BVI Offshore Company Formation
The BVI constitute one of the world’s most reputable offshore commerce and finance centers, located approximately sixty miles east of Puerto Rico and two miles from St. Thomas, U.S. Virgin Islands. The International Business Companies Act of 1984 governs the incorporation and administration of the International Business Companies in BVI. Companies incorporated under the Ordinance enjoy a complete exemption from income tax.
On January 1, 2005, a new version of the BVI Business Companies Act was adopted, implementing further improvements in the BVI offshore corporate legislation which is already considered to be favorable. The new BVI Business Companies Act removes any distinctions between the companies operating in the domestic market and companies restricted only to international business, and joins them into one unified type of company – a BVI Business Company. This new corporate structure preserves all the benefits provided by the previous legislation, including exemption from taxes.
Legal form: The International Business Companies Act 1984 does not supersede the existing Companies Law 1963, also known as Cap. 285, which is based on the English law and is used inter alia to form various types of companies used by businesses trading in the BVI.
Companies formed under the Companies Act 1963 are often referred to as ‘CAC’, ‘CapCo’, or ‘Cap. 285′ companies. They can be private companies limited by shares, by guarantee, or hybrid; or they can be unlimited, but that is rare. Public companies can also be formed under the Act. A Company limited by shares is the most popular type of trading company formed today with the liability of its members limited to the amount unpaid on shares they hold.
Foreign companies can re-establish themselves in the BVI without the necessity for reciprocal arrangements in the original country of incorporation. It is possible to transfer the Offshore IBC you registered to another offshore Jurisdiction and redomicile from another jurisdiction to BVI. BVI allow transfers of offshore IBC in and out of the country.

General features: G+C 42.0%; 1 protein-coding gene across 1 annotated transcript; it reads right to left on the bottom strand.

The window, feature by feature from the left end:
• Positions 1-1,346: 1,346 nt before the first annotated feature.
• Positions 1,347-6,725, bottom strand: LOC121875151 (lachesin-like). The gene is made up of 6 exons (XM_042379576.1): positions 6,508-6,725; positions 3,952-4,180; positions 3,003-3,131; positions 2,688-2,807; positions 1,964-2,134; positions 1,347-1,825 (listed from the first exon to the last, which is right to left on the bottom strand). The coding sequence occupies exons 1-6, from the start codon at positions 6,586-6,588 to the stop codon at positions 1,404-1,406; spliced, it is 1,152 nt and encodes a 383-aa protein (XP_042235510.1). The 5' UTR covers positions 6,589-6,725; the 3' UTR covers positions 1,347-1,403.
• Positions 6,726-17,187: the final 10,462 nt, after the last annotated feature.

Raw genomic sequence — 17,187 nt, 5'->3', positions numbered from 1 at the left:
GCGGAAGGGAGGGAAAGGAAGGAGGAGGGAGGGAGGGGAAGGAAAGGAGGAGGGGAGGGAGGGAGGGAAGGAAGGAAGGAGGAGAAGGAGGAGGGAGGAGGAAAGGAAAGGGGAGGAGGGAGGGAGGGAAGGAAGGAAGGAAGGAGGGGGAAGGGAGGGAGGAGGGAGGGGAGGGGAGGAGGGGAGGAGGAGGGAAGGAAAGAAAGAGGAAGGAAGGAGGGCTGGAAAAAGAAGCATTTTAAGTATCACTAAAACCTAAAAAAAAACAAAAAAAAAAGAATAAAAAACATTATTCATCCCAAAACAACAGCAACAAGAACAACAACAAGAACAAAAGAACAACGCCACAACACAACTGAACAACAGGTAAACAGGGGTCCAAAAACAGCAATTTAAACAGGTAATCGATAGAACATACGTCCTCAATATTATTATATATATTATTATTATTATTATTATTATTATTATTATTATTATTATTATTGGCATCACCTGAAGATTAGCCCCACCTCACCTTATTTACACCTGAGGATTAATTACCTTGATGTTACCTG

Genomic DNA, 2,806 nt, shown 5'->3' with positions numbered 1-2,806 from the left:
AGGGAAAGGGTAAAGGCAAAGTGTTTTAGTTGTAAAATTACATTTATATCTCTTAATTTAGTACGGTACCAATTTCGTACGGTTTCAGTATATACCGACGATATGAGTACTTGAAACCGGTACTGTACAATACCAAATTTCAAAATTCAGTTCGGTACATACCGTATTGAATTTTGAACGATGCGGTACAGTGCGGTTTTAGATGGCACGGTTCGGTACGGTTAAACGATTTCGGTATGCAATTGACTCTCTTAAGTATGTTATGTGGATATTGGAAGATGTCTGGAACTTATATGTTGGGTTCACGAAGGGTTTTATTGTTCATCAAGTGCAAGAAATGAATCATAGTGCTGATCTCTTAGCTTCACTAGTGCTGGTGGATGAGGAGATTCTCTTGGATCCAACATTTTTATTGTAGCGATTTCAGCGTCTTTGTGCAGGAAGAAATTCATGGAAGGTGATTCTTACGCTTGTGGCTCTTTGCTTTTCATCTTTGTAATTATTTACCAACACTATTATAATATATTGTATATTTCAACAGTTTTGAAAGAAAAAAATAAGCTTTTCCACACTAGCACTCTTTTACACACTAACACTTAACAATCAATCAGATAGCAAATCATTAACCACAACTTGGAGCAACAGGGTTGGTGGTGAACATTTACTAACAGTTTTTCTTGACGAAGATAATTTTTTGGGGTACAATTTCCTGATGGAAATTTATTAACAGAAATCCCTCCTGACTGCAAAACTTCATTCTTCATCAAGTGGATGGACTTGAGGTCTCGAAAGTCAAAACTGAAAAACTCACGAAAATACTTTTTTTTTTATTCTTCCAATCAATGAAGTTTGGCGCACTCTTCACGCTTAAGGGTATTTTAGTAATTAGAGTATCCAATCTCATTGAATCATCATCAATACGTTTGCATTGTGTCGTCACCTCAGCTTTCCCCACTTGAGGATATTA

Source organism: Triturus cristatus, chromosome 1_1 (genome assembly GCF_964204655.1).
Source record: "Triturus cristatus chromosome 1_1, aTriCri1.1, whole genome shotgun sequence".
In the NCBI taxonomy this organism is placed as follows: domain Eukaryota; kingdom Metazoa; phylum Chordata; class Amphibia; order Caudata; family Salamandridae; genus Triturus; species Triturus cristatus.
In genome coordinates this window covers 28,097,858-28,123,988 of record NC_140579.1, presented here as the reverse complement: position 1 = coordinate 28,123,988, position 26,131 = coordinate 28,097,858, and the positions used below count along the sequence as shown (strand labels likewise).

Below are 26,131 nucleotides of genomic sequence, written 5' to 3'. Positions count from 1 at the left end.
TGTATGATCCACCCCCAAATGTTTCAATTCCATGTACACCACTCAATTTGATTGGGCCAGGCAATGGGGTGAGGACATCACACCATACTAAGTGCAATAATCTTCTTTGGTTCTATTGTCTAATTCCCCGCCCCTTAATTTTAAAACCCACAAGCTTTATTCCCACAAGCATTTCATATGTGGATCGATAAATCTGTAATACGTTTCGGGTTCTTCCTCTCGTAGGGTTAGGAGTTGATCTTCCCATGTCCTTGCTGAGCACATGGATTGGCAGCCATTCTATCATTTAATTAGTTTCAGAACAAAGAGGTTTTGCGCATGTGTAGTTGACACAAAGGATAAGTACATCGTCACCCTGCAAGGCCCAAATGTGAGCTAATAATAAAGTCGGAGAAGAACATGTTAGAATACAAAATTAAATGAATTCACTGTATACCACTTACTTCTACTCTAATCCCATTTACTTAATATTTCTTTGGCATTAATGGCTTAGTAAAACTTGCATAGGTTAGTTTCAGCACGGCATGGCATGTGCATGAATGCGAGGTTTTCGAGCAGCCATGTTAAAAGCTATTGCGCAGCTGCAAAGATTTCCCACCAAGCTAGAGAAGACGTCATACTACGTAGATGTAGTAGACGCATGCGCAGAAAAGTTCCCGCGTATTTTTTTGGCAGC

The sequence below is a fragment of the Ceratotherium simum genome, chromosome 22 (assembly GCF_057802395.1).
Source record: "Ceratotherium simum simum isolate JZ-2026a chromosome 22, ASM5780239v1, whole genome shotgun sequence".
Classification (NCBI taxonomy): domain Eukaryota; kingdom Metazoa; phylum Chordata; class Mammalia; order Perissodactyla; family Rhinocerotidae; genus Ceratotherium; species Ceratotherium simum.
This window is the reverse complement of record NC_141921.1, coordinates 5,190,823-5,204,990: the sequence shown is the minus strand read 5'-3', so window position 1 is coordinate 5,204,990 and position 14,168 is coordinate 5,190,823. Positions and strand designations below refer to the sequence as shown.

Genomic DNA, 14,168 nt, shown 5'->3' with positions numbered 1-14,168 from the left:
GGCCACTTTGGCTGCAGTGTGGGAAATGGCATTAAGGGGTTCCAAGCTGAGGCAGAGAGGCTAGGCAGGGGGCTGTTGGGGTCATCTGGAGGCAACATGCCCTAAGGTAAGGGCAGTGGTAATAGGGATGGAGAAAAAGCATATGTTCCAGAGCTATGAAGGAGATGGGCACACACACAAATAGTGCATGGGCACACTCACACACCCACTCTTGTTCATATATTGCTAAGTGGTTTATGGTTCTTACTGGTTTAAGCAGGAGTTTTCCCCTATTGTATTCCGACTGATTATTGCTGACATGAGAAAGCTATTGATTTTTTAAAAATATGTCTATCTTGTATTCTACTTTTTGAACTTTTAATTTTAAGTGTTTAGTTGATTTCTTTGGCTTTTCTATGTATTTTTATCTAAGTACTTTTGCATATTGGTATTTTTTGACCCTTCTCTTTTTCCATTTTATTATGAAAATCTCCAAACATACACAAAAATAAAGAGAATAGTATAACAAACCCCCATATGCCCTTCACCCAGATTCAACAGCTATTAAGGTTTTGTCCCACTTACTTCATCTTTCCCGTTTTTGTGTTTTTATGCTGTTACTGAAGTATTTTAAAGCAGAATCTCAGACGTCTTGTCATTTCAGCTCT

Name of the company: BVI companies’ names must end with one of the following words, or their relevant abbreviations – Limited, Corporation, Incorporated, Societe Anonyme, Sociedad Anonima. The following names to be used, require licensing: Bank, Insurance, Assurance, Re-Insurance, Trust, Trustee, Savings, Royal, Asset management, Fund Management, Investment Fund, Building Society, Municipal, Chartered. Names denoting any connection to local, state or national Governments are generally prohibited.
Memorandum and Articles of Association: A company is incorporated in BVI by application made to the Registrar of Companies. Memorandum and Articles of Association must be lodged with the Registrar. Memorandum specifies the activities in which the company may engage and Articles of Association specify the rules governing the internal management of the company.
Shareholders: A minimum of one shareholder is required which may be an individual or a corporate body. The details of company beneficial owners and shareholders are not part of the public records.
The share capital: There is no specific minimum capital requirement. The standard authorized share capital is US$ 50,000. The minimum issued capital may be one share of no par value or one share of par value. Registered shares, bearer shares, shares of no par value, preference shares, redeemable shares and shares with or without voting rights permitted. Companies with an authorized capital up to US$ 50,000 pay US$ 350 annual license fee to the government. Additional annual fees would be payable for companies having a higher share capital.
Directors of the company: BVI IBC requires a minimum of one director and corporate directors are permitted. Details of the directors do not appear on the public file. There is no requirement to have resident directors.
Registered office and local agent/secretary: Every company, registered in BVI is required to have a registered office and address there, which should be notified to the Registrar. There is also a requirement that a company has a Registered Agent or secretary within the country. This may be corporate body or individual resident in BVI.
Taxation: BVI Business Companies are exempt from the BVI income tax, from tax on dividends, interest, royalties, compensations and other amounts paid by a company; also, they are exempt from all the capital gains, estate, inheritance, succession or gift tax with respect to any shares, debt obligations or other securities of the BVI IBC’s. The companies are exempt from any kind of stamp duties related in any way to its assets or activities, with an exception for land-ownership transactions in the BVI: in that case stamp duty remains payable.
Audit and financial returns: Whilst there is no requirement to file audited accounts or annual returns with the authorities, a company is required to keep financial records, which should reflect its financial position.
Meetings: The meetings of the directors and the shareholders need not be held in the British Virgin Islands; also there is no requirement for an Annual General Meeting. All meetings may be held outside BVI, by telephone or other electronic means. Alternatively, directors and shareholders may vote by proxy.
Time needed for formation: Usually it is 1 working day, but we need up to 10 working days for legalization of the documents and delivery by courier.